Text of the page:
DS define storage - label DS.size #  - label, address of first storage, size, Byte, word or long, #, how many to reserve.
DC define constant

5.1 Condition code register (CCR) and condition flags

A special purpose 8-bit register containing five flag bits, which are set by the ALU immediately after an arithmetic or logic operation is performed to provide information about the result of the operation, but does not provide the result itself in most cases.

The values of these flags are used to form the conditions for branches.

Condition Flags
Carry - C:
Set to 1 if an addition operation produces a carry, otherwise set to 0

Overflow - V: Only useful for operations on signed integers. Set to 1 if the addition of two like-signed numbers produces a result that exceeds the 2's complement range of the operand; otherwise set to 0

Zero - Z:
If the result is zero, set to 1, otherwise set to 0

Negate - N:
Meaningful again only in signed number operations. Set to 1 if a negative result is produced, otherwise set to 0. The flag follows the MSB for an 8, 16 or 32-bit operand.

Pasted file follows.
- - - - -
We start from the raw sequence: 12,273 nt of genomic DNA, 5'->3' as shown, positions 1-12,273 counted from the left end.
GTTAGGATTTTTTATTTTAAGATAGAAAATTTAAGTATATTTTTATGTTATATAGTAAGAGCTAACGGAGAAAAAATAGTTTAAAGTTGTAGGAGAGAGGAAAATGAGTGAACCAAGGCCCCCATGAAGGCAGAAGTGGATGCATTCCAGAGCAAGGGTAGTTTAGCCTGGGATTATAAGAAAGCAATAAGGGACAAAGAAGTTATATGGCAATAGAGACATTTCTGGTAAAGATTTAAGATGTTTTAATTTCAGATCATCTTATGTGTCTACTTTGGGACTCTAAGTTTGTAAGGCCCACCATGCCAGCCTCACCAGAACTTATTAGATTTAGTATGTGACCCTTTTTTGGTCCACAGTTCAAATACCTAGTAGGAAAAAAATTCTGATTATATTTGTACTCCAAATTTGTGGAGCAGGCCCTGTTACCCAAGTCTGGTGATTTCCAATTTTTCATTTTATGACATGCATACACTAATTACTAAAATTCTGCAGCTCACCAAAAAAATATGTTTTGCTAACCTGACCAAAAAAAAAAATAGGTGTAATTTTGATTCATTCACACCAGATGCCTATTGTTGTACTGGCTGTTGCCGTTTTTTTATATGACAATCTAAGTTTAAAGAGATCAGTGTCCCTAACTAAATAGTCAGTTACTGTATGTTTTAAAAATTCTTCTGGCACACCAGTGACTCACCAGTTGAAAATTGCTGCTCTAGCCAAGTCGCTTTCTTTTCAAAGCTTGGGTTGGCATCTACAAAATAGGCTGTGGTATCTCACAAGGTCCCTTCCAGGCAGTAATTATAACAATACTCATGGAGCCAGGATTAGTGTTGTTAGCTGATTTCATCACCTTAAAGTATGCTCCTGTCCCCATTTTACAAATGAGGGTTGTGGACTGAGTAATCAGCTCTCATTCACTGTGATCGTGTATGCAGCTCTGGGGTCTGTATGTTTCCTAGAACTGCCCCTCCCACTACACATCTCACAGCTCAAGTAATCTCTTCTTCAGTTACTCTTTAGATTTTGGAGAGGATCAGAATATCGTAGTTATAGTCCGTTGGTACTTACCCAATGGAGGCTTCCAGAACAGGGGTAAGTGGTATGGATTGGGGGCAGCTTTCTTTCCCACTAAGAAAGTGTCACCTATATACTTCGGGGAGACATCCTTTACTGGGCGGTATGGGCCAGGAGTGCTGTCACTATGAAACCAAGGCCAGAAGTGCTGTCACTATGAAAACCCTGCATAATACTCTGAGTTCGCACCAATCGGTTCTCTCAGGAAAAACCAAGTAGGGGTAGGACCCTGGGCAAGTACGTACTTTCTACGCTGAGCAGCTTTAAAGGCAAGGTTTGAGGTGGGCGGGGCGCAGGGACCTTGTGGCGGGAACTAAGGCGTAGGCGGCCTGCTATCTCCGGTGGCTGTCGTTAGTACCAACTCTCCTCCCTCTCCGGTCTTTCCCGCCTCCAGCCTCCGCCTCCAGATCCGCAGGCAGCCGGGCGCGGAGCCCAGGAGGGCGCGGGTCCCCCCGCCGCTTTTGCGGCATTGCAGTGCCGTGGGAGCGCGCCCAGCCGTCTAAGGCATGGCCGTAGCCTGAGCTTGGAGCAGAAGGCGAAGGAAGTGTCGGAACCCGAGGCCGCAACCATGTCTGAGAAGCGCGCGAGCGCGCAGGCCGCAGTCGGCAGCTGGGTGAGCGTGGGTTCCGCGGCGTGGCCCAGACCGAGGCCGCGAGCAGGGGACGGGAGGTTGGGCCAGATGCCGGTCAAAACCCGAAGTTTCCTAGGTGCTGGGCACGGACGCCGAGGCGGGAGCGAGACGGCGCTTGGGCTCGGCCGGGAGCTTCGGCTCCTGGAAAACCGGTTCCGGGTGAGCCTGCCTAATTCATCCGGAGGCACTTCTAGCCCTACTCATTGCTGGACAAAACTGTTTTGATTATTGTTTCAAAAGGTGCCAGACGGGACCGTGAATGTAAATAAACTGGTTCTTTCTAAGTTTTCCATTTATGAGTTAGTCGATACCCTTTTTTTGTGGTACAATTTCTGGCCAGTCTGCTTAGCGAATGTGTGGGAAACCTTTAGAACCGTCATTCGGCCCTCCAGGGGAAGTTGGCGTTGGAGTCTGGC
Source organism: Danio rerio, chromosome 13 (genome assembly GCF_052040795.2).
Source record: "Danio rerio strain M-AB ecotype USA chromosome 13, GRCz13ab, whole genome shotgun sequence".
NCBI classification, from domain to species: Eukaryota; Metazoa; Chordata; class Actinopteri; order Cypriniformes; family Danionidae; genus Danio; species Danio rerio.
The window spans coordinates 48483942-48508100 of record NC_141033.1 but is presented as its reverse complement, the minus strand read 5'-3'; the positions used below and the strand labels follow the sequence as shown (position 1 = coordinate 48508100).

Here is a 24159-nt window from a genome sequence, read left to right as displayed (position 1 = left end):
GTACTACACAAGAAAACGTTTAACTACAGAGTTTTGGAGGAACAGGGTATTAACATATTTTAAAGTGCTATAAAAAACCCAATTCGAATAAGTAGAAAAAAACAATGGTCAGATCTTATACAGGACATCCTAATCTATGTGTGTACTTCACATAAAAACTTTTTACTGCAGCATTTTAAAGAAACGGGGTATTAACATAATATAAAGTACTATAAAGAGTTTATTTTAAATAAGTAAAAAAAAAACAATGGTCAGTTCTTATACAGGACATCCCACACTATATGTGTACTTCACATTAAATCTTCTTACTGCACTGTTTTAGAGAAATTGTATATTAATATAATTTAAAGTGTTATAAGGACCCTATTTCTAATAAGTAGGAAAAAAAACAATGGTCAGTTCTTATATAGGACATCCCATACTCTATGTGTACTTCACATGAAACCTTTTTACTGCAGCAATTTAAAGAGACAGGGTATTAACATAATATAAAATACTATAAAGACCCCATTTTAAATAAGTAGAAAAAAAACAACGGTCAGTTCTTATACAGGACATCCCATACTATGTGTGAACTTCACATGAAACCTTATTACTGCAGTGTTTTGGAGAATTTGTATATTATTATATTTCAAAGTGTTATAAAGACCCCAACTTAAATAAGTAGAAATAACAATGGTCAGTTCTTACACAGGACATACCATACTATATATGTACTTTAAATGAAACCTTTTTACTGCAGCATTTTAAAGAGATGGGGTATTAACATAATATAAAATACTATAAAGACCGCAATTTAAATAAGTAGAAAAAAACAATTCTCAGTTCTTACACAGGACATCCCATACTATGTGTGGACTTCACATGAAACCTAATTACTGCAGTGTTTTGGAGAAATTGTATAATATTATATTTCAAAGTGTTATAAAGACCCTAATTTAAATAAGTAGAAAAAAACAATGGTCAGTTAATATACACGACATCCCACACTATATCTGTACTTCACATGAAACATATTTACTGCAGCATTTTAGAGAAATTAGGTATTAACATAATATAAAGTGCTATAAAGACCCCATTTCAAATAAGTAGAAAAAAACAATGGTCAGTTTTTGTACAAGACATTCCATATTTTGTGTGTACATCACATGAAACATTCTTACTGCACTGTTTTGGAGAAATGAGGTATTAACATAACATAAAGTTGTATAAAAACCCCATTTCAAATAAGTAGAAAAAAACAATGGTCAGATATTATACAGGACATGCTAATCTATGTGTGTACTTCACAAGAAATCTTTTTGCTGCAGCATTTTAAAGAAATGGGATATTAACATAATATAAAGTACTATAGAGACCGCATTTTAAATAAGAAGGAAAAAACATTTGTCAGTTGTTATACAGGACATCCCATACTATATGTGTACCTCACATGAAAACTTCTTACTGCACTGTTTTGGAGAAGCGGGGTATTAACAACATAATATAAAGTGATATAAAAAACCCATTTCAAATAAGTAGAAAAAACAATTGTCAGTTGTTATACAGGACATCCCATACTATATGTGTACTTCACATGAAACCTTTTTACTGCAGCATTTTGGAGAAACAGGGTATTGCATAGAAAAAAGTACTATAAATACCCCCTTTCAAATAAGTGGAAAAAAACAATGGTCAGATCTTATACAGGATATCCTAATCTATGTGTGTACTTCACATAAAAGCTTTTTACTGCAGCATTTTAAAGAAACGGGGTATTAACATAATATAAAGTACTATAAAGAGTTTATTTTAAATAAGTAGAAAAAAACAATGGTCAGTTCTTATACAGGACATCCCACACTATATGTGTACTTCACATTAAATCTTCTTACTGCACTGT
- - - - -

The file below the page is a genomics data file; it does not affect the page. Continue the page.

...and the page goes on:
Extend - X:
This bit functions as a carry for multiple precision operations.

5.2 Unconditional branch instructions

Program Counter PC: special purpose register, which stored the memory address of the instruction to be executes. After an instruction is fetched into the CPU for execution, the PC will be automatically updated to the address of the next instruction.

Without intervention, PC will be incremented by one instruction location at a time. Therefore instructions stored in consecutive memory locations will be executed in sequence.

 

Chapter 5

1.2 Instruction Cycle

Fetch execute cycle
1. Fetch an instruction from memory
2. Decode the instruction
3. Fetch operand (if required)
4. Execute the instruction
5. Write back the result generated by the operation (if applicable)
6. Repeat

The address of the instruction to be fetched within each cycle is given by the contents of the program counter. Thus after fetching an instruction, the contents of PC must be updated to point to the next instruction